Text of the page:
Still, I keep coming back to the idea that the internal model of the other is somehow crucial and the even more crucial is the idea that the internal model of the other contains the other’s model of others.  As I think about it though, it seems to me that creating an internal pattern, that is to say learning a pattern, based on experience and observation of the behavior of another organism is not a capability that is uniquely human.  It would seem to be a valuable ability to have.  What seems to be special about the patterns we humans develop of other people is that we attribute to the other a self.  An or to animal can get a long way without attributing a self (whatever that means) to other creatures with which it interacts.

030723 – Limits of consciousness

Wednesday, July 23rd, 2003

030723 – Limits of consciousness

Is important to note that we’re not conscious of absolutely everything that goes on in our bodies.  We’re not conscious of the normal functioning of our lymphatic system.  We’re not conscious of the normal functioning of the stomach, the liver, the pancreas, etc. We’re not conscious of changes in the iris of the eye.  With respect to these functions, we’re zombies.

We’re not ordinarily conscious of breathing, although we have the ability to take deep breaths or to hold our breaths.  Breathing is sometimes conscious, sometimes not.

I wouldn’t say we’re very good at imagining smells or tastes, but I can’t speak to the abilities of a skilled smeller or taster.  Still, we can recognize specific tastes and smells (new Coca-Cola didn’t taste like “Classic” Coca-Cola and people didn’t need a side-by-side comparison to know that).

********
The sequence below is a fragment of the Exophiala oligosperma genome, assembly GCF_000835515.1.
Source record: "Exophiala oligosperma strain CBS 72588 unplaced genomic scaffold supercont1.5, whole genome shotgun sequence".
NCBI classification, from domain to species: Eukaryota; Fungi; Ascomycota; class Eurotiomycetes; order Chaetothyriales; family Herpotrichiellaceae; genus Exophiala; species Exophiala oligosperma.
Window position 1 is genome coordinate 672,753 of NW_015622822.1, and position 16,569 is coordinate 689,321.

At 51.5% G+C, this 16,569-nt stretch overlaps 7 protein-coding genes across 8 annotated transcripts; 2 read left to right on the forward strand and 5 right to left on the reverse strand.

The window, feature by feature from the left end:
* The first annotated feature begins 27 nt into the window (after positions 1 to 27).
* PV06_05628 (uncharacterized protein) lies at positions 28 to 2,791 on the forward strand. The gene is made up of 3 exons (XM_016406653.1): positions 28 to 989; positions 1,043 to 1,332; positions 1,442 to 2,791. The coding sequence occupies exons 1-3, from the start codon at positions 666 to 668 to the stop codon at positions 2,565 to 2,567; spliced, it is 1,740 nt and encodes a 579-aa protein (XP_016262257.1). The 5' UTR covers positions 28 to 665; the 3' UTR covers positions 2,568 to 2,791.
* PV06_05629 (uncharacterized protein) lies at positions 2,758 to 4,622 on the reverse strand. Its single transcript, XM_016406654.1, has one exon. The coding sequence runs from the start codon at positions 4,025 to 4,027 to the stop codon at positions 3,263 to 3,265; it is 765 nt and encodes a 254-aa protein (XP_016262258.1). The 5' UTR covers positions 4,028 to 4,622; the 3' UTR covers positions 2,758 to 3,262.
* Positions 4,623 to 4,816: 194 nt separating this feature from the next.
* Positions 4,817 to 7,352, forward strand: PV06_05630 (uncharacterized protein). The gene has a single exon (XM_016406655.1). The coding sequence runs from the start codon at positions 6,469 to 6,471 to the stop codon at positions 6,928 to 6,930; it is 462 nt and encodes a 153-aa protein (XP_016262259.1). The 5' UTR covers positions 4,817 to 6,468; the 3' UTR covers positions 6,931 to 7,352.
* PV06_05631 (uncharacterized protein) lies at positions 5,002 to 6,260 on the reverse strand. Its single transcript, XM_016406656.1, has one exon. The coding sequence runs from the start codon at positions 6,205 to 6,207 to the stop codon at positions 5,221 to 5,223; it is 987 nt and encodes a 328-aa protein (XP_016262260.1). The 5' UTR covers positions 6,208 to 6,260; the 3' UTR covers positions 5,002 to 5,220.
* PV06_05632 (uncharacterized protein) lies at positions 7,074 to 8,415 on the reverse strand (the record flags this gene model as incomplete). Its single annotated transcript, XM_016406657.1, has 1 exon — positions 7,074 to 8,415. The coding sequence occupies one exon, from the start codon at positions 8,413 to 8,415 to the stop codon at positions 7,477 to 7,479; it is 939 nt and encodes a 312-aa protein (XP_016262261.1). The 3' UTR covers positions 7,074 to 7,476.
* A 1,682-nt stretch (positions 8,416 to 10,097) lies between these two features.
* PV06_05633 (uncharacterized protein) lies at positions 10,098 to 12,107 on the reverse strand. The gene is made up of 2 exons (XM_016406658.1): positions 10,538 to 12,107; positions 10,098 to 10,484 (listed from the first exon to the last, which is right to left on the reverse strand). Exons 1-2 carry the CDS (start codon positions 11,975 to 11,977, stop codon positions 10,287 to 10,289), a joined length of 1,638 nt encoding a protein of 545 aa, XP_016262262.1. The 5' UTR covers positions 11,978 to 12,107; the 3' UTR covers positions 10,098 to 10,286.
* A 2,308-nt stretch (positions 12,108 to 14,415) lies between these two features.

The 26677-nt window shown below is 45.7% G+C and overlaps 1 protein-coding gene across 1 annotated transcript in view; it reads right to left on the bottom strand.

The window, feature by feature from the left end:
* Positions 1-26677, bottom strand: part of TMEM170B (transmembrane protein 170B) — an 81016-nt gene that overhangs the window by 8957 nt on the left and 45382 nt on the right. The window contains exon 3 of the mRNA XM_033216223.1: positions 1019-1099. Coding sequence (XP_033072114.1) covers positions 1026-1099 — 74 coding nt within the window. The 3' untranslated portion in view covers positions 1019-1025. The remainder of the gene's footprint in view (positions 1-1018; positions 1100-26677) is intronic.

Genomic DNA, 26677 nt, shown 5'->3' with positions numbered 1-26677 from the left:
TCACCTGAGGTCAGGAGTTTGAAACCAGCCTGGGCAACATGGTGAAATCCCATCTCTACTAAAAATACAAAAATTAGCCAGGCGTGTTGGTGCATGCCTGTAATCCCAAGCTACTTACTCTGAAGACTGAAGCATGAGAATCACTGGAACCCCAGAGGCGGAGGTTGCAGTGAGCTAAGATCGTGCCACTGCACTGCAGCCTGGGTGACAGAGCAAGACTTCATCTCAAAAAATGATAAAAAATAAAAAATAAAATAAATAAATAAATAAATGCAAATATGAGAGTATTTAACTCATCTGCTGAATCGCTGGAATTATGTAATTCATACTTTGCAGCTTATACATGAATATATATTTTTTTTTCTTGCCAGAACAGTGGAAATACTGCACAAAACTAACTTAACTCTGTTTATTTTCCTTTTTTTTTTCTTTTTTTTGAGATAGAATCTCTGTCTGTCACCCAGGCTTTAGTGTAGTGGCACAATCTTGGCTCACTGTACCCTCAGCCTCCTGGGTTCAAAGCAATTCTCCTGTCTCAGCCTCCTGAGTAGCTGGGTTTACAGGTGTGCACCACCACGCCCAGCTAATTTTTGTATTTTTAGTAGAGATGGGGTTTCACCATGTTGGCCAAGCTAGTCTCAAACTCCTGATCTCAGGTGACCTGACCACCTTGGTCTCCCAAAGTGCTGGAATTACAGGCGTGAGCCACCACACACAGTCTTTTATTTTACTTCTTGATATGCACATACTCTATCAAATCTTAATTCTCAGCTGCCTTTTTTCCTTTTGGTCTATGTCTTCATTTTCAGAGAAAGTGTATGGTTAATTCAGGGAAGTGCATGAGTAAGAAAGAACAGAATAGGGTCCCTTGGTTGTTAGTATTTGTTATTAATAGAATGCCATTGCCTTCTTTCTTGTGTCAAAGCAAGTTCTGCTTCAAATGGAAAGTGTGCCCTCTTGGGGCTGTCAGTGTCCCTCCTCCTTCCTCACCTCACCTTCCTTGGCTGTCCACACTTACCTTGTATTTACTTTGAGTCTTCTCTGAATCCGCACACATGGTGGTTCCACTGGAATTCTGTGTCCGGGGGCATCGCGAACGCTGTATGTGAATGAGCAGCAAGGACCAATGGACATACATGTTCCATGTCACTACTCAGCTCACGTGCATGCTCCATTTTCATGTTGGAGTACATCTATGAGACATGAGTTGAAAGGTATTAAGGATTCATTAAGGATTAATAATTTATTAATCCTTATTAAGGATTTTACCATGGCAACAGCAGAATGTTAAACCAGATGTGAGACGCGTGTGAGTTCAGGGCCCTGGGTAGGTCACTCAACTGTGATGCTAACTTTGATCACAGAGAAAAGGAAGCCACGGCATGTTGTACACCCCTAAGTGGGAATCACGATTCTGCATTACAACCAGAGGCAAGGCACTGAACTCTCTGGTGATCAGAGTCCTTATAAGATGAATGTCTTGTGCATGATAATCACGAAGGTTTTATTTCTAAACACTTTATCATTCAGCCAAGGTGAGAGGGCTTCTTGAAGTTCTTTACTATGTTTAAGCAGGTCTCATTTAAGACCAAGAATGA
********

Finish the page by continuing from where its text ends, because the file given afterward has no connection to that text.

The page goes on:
I think I vote with Lakoff on the fact that our model of just about anything is ultimately based on our model of our self.  Or at least our models ultimately refer “metaphorically” to built-in [well, maybe not built-in, but acquired in the course of post-natal (and possibly some pre-natal) experience] “concepts” relating in some way to perceptual experience, often kinesthetic.  It is certainly the case that some of our knowledge is factual, e.g., the battle of Hastings was fought in 1066.  Other knowledge is procedural, I would say “model based”.  Model based knowledge is of necessity based on metaphor.  That is, the behavior of something is referenced mutatis mutandis to the behavior of something else already understood or at least already modeled.

An important model is our internal model of another person.  Is not clear to me whether the origin of this model is self-observation or observation of others.  Is there an internal model of the self and an internal model of another person?  Or are they one and the same, available to be applied equally to oneself or another?  Certainly, a key element of our model of another is projection of our own understanding onto the other.  Now comes the fun part.  By “introspection” it is clear that because I have a model of another person, my model of another person should include a model of that person’s model of yet another person.  So from these models, I now have available my own behavior (whether actual or under consideration), my anticipation of the behavior of another, and my anticipation of the other’s understanding of my behavior [and so on, but not infinitely because of (literally) memory limitations].